Convergence and divergence of role stress experience of locally hired Japanese and non-Japanese host country staff: a qualitative study

Kazue Okamoto, Stephen T. T. Teo*

*Corresponding author for this work

Research output: Contribution to journalArticlepeer-review

Abstract

This qualitative study examines the role stress (comprising of role ambiguity and role conflict) experienced by locally hired Japanese (LJ) and non-Japanese (NJ) staff in a sample of Japanese companies in Australia. Expatriates were also interviewed to gather information regarding the impact of cross-cultural understanding on role ambiguity and role conflict in their work relationships with LJ and NJ staff. Both LJ staff and NJ local staff experienced two types of role ambiguity, resulting from insufficient English competence and information shortage. NJ staff experienced two additional types of role ambiguity due to their lack of cultural understanding about Japan. LJ staff experienced two types of role conflict which were not experienced by NJ local staff. These were caused by their cultural understanding about Australia, and their Japanese cultural heritage and understanding of the society and organisational processes. This study shows that cultural understanding of one's host country and parent country could reduce role ambiguity. In addition, it was found that cultural understanding of one's host country and parent country results in role conflict. These findings suggest that cultural understanding could have positive and negative consequences on role stress. Theoretical and practical implications in the management of white-collar staff in overseas Japanese companies are discussed.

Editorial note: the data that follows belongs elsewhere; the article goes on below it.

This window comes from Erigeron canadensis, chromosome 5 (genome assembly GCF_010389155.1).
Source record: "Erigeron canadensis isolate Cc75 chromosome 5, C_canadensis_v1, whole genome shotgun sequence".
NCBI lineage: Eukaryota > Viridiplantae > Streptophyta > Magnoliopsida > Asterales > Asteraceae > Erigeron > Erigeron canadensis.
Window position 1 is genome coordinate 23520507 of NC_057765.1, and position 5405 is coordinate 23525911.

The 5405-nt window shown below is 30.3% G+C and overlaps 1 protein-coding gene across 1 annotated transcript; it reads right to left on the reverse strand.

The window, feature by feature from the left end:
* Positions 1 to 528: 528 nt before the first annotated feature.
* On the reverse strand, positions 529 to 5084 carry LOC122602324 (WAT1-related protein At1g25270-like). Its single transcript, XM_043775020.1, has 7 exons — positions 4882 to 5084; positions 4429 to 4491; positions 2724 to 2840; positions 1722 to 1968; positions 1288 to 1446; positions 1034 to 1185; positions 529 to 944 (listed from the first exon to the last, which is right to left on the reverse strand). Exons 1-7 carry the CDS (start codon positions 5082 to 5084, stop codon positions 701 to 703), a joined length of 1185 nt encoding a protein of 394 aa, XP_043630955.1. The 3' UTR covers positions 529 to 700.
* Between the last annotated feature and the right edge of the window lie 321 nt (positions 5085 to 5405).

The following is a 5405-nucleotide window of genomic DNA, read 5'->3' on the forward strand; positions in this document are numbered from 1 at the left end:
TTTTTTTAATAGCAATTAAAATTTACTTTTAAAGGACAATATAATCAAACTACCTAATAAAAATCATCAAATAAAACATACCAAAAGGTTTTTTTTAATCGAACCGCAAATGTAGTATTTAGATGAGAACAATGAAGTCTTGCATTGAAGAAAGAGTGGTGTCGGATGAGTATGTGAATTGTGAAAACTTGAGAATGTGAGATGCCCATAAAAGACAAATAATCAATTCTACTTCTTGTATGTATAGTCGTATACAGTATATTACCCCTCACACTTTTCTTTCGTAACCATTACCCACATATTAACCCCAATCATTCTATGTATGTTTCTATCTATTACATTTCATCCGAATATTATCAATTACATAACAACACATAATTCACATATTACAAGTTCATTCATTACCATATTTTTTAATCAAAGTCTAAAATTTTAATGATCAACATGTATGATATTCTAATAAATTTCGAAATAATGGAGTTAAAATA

Original languageEnglish
Pages (from-to)218-231
Number of pages14
JournalInternational Journal of Human Resource Management
Volume22
Issue number1
DOIs
Publication statusPublished - 27 Jan 2011
Externally publishedYes

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